Amazon should refund millions of dollars to parents charged for unauthorized purchases by their kids, the Federal Trade Commission says in a complaint it filed today at a U.S. District Court in Washington state. The agency is concerned about in-app orders in games, where it says Amazon keeps 30% of the charges. Kids often didn’t know that real money was involved when they played games for “virtual items within the apps such as ‘coins,’ ‘stars,’ and ‘acorns’ without parental involvement,” the FTC says. The problem goes back to November 2011 when Amazon introduced in-app charges to its Appstore, without password requirements. “Even Amazon’s own employees recognized the serious problem its process created,” says FTC Chairwoman Edith Ramirez. “We are seeking refunds for affected parents and a court order to ensure that Amazon gets parents’ consent for in-app purchases.”
Amazon told the FTC in a letter last week that it would defend itself against the charges, which it called “deeply disappointing.” Its policies were “responsible, customer-focused and lawful” and included “prominent notice of in-app purchasing, effective parental controls, real-time notice of every in-app purchase, and world-class customer service,” it says.
But the FTC complaint paints a different picture with the app for “Ice Age Village” which enables players to make virtual purchases for items in the game without charge using “coins” and “acorns.” The problem is that it also allows users to buy these coins and acorns “using real money on a screen that is visually similar to the one that has no real-money … Read More »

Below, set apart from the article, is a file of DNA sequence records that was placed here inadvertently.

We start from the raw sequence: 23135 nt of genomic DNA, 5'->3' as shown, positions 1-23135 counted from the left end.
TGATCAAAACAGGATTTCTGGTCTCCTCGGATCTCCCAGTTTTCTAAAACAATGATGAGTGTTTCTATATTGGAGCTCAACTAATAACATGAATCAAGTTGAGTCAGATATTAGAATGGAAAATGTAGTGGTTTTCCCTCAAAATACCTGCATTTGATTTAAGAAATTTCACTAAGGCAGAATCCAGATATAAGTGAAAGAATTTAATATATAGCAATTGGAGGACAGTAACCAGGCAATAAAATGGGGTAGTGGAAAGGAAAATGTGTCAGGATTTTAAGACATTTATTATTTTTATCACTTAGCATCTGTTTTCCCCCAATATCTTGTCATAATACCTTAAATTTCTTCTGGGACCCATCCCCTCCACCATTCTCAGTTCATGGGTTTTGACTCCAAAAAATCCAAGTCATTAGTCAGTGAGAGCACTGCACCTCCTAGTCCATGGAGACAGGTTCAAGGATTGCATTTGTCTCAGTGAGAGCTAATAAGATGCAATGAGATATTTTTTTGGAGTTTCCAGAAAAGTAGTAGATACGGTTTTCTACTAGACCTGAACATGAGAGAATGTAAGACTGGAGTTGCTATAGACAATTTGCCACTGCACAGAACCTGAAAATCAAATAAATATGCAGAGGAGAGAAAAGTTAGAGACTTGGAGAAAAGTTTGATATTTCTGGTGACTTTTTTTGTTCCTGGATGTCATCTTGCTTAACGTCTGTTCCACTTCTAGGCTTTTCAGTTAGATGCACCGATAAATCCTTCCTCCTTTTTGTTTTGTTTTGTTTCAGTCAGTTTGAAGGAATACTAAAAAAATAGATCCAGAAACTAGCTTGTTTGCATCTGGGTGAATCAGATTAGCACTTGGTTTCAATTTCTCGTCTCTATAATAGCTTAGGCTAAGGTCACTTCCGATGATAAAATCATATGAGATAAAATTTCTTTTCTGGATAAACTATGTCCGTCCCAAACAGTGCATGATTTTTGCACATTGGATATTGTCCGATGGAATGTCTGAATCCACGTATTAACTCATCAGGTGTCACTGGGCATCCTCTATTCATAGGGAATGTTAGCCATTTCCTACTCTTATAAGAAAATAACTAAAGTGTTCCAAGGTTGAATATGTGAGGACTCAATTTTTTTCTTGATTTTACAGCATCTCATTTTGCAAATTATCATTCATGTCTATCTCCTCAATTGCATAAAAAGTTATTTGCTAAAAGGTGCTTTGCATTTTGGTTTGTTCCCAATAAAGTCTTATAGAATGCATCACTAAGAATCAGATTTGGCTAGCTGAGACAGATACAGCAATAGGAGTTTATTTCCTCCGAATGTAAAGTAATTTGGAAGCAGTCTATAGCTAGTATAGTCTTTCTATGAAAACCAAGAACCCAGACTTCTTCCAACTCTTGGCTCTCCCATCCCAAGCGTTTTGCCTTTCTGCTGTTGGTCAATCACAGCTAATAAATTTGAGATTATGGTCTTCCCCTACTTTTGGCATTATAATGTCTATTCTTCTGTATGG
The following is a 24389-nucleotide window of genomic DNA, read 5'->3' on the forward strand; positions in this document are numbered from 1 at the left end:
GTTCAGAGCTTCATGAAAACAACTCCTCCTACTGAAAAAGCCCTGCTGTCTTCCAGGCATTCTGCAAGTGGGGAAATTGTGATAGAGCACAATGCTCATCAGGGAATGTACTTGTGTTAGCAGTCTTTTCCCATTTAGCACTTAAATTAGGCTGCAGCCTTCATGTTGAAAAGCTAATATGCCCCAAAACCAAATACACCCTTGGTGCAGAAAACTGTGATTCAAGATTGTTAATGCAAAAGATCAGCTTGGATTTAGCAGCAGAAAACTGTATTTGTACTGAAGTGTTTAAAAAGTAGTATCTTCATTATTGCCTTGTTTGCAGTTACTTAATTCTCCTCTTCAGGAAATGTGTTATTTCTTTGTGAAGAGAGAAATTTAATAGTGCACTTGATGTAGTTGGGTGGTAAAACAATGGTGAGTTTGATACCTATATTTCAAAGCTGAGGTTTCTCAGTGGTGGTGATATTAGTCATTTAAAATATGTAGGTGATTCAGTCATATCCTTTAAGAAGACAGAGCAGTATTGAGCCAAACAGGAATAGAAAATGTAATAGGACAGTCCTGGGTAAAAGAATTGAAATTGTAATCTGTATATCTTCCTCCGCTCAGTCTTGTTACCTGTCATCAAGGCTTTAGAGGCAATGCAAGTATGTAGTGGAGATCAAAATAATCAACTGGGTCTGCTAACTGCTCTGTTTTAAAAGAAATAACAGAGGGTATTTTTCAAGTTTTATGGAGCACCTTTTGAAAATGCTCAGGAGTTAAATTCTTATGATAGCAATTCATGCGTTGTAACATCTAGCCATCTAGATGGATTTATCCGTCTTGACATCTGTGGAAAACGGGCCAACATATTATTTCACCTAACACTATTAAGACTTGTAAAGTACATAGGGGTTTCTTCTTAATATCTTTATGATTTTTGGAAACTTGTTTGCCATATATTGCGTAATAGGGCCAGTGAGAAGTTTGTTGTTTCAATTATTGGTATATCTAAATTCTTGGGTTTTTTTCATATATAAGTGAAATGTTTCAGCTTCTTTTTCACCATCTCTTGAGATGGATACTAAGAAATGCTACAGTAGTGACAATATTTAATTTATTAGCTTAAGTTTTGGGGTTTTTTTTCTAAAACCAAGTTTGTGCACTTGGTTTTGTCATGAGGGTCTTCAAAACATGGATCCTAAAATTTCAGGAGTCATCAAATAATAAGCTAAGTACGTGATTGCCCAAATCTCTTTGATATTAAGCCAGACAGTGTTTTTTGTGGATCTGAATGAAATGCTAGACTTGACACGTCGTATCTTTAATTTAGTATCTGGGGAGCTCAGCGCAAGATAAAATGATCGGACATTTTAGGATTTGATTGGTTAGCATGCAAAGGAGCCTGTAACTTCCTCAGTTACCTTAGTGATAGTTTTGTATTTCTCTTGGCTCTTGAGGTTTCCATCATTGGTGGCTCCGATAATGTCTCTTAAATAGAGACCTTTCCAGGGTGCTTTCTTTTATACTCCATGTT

The deals close the FTC’s nearly 20-month investigations and fall into two categories. In the first case, Google says it will no longer try to block other providers of wireless devices including smartphones from using patents that the search giant acquired last year when it paid $12.5B for Motorola Mobility. “These essential patents and others like them are the cornerstone of the system of interoperability standards that ensure that wireless internet devices and mobile phones can talk to one another,” FTC Chairman Jon Leibowitz says. “Over half of American consumers own and use one of these devices — including iPhones, Android phones and Xboxes.” Google agreed to drop injunctions, and license its patents to any company on what the FTC calls “fair and reasonable terms.” In a separate case, Google agreed to stop taking and misidentifying content from rival content companies. For example Leibowitz says that Google took user-generated restaurant reviews on Yelp “and led consumers to believe that these reviews were its own.” When the content owners complained, he adds, “Google allegedly threatened to remove them entirely from Google’s search results.” As part of its deal with the FTC, Google also agreed to remove restrictions that made it hard for advertisers that use its AdWords service from coordinating campaigns on other platforms. Read More »
The Federal Trade Commission today gave Disney’s $4.05 billion purchase of Lucasfilm and the Star Wars franchise the green light. The FTC posted an “early termination” to its typical 30-day regulatory waiting period online Tueday. That clears any merger and antitrust issues for Disney. Announced October 30, the company’s acquisition of Lucasfilm can now formally move forward. No date of when the deal will actually close has been given by either Disney or Lucas. The year 2015 was given, however, as the date for the new Star Wars movie by Disney chairman and CEO Bob Iger when the deal was announced. At least two more Star Wars movies will follow in the next few years. Lucas himself has handed over the running of Lucasfilm to Kathleen Kennedy but is serving as a consultant and brand manager. The Hunger Games: Catching Fire scribe Michael Arndt was announced on November 9 as the screenplay writer for Episode VII.